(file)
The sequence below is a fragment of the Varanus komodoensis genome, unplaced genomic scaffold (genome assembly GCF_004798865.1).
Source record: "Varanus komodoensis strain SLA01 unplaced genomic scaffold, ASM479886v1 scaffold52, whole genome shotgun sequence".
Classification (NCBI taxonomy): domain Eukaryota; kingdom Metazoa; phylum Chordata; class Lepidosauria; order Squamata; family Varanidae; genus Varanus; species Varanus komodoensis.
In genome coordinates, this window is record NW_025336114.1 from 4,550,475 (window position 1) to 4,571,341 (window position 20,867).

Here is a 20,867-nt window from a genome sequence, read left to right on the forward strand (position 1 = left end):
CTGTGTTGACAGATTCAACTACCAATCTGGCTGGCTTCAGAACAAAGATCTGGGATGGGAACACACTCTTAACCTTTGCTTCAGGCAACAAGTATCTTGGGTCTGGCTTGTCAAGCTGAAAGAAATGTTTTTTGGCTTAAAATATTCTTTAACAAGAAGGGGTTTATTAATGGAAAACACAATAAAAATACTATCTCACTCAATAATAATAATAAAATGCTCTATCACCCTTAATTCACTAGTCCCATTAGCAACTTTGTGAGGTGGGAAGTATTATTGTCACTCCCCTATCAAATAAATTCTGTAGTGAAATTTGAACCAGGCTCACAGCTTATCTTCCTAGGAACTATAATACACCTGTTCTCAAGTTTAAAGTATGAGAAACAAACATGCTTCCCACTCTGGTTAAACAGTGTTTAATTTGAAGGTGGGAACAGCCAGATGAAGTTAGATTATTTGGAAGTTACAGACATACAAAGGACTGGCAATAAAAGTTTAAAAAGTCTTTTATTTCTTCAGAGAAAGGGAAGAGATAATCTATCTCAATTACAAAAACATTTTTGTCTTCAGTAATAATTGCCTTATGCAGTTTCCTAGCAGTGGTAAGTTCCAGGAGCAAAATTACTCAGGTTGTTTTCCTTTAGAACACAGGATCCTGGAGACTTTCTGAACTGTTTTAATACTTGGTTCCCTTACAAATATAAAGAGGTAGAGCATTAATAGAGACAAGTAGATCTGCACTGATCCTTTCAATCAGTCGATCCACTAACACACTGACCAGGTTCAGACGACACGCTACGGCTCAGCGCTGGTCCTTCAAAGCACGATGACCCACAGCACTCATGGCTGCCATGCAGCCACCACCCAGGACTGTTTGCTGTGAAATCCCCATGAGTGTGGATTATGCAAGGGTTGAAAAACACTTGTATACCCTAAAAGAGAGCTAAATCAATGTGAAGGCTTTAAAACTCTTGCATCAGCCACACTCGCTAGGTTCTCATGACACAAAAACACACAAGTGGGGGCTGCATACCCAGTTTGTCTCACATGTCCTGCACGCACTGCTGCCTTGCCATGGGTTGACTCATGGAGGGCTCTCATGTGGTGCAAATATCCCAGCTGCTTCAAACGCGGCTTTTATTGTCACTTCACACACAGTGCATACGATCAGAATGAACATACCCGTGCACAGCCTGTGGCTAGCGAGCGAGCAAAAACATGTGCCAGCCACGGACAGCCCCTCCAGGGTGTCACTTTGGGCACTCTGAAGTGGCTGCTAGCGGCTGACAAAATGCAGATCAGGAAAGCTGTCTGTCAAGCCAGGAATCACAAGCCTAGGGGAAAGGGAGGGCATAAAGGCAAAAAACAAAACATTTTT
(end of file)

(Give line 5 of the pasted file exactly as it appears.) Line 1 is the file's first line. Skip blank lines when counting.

Here is a 20,867-nt window from a genome sequence, read left to right on the forward strand (position 1 = left end):